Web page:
A **book** is a set of written, printed, illustrated, or blank sheets, made of ink, paper, parchment, or other materials, fastened together to hinge at one side. A single sheet within a book is a leaf, and each side of a leaf is a page. A set of text-filled or illustrated pages produced in electronic format is known as an electronic book, or e-book.

Books may also refer to works of literature, or a main division of such a work. In library and information science, a book is called a monograph, to distinguish it from serial periodicals such as magazines, journals or newspapers. The body of all written works including books is literature. In novels and sometimes other types of books (for example, biographies), a book may be divided into several large sections, also called books (Book 1, Book 2, Book 3, and so on). An avid reader of books is a bibliophile or colloquially, *bookworm*.

A shop where books are bought and sold is a bookshop or bookstore. Books can also be borrowed from libraries. Google has estimated that as of 2010, approximately 130,000,000 unique titles had been published. In some wealthier nations, printed books are giving way to the usage of electronic or e-books, though sales of e-books declined in the first half of 2015.

This page contains text from Wikipedia, the Free Encyclopedia - https://wn.com/Book

* Keturi brūkšniai* is a polemical book by Lithuanian historian Edvardas Gudavičius, written in the Lithuanian language. It was published in 2002 by Aidai in Vilnius (ISBN 9955-445-55-6). It does not have any proper title, but publishers and book sellers usually put four dashes (Lithuanian:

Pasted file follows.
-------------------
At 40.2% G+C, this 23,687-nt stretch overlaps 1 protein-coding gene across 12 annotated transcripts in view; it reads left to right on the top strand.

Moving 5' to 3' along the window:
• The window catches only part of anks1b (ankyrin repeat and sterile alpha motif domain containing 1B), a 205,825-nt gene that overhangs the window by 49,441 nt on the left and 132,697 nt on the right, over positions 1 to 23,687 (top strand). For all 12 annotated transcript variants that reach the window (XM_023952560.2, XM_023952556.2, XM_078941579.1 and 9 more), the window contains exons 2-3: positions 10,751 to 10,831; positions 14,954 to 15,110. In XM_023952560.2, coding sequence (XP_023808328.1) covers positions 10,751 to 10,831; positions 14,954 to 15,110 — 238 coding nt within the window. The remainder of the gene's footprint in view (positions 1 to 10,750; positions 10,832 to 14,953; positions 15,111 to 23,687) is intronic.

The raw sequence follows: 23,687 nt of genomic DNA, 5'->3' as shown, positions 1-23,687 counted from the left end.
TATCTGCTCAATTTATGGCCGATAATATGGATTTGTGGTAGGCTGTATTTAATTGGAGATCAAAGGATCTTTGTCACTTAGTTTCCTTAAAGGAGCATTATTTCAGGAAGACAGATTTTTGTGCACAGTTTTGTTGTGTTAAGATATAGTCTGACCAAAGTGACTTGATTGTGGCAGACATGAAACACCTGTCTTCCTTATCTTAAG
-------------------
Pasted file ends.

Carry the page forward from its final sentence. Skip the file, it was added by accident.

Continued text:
This page contains text from Wikipedia, the Free Encyclopedia - https://wn.com/Keturi_Brūkšniai

In graph theory, a **book graph** (often written ) may be any of several kinds of graph.

One kind, which may be called a **quadrilateral book**, consists of *p* quadrilaterals sharing a common edge (known as the "spine" or "base" of the book). A book of this type is the Cartesian product of a star and *K*_{2} .

A second type, which might be called a **triangular book**, is the complete tripartite graph *K*_{1,1,p}. It is a graph consisting of triangles sharing a common edge. A book of this type is a split graph.
This graph has also been called a .

Given a graph , one may write for the largest book (of the kind being considered) contained within .

The term "book-graph" has been employed for other uses. Barioli used it to mean a graph composed of a number of arbitrary subgraphs having two vertices in common. (Barioli did not write for his book-graph.)

Denote the Ramsey number of two (triangular) books by

This page contains text from Wikipedia, the Free Encyclopedia - https://wn.com/Book_(graph_theory)

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